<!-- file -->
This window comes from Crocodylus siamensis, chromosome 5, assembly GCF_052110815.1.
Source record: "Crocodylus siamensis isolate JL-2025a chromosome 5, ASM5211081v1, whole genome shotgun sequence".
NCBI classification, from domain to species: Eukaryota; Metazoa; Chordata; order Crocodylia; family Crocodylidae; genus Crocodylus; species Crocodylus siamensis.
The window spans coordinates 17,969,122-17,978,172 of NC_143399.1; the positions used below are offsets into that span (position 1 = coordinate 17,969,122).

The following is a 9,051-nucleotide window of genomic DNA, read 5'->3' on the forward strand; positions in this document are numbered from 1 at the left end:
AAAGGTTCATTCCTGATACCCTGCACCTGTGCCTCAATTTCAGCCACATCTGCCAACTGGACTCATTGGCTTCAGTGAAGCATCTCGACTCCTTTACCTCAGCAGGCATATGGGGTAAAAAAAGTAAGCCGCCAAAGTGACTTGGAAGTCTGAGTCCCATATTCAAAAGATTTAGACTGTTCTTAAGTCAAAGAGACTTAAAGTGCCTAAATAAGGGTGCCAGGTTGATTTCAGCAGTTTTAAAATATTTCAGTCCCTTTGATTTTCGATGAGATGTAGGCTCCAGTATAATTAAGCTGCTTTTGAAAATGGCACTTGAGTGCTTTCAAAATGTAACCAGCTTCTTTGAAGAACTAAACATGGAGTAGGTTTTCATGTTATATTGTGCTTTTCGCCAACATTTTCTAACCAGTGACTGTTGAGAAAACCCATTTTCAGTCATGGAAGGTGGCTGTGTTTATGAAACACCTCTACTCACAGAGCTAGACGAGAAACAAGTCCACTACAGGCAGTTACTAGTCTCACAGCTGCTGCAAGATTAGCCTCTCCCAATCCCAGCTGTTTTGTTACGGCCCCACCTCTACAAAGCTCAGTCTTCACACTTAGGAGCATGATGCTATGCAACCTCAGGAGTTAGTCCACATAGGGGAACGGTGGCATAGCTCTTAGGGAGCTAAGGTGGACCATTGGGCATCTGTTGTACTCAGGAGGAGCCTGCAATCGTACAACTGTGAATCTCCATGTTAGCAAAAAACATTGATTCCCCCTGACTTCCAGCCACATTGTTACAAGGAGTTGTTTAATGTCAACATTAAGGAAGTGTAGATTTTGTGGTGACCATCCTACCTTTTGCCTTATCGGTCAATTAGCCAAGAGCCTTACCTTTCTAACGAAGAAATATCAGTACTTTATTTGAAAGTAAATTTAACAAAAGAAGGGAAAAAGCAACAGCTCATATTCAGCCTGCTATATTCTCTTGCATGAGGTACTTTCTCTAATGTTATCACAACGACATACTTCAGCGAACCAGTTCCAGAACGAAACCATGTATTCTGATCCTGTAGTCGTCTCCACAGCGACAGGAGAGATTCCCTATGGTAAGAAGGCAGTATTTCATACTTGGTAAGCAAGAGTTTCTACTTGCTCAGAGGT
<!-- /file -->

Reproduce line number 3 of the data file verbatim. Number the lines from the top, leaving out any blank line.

NCBI classification, from domain to species: Eukaryota; Metazoa; Chordata; order Crocodylia; family Crocodylidae; genus Crocodylus; species Crocodylus siamensis.